Amid growing consumer and investor demand for a transition to a more sustainable financial sector and economy, the U.K.’s Financial Conduct Authority (FCA) is planning measures to better inform investment decision-making, and to enhance retail investor access to more environmentally friendly financial products and services.
In a paper published on Wednesday, the FCA set out a series of proposals that, among other things, aim to improve climate change disclosures by issuers, enhance the integration of climate change risk considerations into the decision-making of regulated firms and bolster access to green products and services.
The proposals include consulting on new rules to improve issuers’ climate-related disclosures and clarify their existing obligations; reforms requiring independent governance committees to oversee and report on regulated firms’ environmental, social and governance (ESG) policies by the end of 2019; and taking action to prevent firms from engaging in potential “greenwashing.”
“We have an important role to play in creating an environment where firms can manage the risks from moving to a greener economy and capture the opportunities to benefit consumers,” said Andrew Bailey, CEO of the FCA, in a statement.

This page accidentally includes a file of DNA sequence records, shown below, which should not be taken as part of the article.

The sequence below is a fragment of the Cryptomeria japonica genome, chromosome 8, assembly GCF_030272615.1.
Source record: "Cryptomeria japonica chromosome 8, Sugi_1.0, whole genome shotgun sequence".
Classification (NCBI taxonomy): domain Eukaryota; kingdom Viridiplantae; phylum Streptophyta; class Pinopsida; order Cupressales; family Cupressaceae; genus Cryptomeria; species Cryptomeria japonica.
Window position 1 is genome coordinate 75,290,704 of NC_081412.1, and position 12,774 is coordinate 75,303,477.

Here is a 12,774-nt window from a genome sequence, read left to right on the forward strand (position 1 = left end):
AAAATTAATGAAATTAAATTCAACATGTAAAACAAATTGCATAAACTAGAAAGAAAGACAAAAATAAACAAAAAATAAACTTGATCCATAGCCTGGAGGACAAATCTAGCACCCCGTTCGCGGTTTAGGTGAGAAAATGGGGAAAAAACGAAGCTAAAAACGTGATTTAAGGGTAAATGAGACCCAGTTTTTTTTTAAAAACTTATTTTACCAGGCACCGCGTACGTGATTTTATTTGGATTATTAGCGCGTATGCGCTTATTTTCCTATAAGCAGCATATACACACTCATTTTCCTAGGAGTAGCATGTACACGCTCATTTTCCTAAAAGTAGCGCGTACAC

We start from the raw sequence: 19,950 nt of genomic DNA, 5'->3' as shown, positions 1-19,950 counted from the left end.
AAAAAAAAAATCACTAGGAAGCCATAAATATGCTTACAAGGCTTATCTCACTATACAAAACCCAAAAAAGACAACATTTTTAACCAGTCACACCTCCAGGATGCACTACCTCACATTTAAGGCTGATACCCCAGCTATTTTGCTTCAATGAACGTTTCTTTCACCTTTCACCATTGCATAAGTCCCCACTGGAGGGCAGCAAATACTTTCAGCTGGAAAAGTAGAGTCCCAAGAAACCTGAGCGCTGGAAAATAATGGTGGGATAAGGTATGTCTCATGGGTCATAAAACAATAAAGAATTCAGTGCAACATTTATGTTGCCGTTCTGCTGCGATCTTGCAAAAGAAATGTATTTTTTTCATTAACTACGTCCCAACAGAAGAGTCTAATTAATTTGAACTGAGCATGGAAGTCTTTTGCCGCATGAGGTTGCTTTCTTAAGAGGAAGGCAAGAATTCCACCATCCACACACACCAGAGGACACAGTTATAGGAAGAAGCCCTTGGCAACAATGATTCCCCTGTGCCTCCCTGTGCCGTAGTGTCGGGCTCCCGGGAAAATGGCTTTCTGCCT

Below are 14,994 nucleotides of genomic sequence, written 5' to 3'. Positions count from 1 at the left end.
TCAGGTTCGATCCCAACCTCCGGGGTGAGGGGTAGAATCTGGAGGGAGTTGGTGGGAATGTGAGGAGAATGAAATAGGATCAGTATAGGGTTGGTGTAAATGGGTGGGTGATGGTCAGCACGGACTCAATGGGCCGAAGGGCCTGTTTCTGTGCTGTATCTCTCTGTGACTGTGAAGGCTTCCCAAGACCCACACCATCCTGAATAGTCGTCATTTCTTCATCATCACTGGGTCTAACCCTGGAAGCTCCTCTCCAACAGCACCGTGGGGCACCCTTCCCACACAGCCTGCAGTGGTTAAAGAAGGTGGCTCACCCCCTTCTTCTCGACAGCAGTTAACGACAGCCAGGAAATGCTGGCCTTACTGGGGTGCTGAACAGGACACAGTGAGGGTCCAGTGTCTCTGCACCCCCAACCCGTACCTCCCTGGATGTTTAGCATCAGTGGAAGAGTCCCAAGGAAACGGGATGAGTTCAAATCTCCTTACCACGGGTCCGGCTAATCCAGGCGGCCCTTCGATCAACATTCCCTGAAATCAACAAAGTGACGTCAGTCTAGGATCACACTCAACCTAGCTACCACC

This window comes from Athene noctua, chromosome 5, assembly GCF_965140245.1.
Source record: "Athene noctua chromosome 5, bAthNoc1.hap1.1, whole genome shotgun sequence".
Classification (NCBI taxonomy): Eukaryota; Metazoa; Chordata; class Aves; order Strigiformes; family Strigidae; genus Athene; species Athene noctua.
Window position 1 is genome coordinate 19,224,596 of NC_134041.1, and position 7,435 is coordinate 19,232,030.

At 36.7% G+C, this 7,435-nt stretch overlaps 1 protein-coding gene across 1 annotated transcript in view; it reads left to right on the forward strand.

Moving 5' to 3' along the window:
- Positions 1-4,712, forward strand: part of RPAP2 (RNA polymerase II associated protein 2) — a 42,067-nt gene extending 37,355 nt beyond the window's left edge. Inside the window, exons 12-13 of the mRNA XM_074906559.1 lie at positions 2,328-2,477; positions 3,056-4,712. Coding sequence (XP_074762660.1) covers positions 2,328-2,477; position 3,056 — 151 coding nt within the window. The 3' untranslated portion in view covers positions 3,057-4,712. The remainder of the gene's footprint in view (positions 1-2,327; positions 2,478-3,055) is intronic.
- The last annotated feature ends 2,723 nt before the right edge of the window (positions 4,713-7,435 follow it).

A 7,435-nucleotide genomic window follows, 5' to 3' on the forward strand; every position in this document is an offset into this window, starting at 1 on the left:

Bailey added that the proposals represent the regulator’s next step in providing “clarity for firms and consumers about how our work will help support the response to the climate challenge and the development of the green finance market.”
Policymakers around the world are grappling with similar issues in their markets.
Earlier this year, the Canadian Securities Administrators (CSA) released new guidance on issuers’ climate-related disclosure obligations that aims to enhance their reporting on climate-related risks.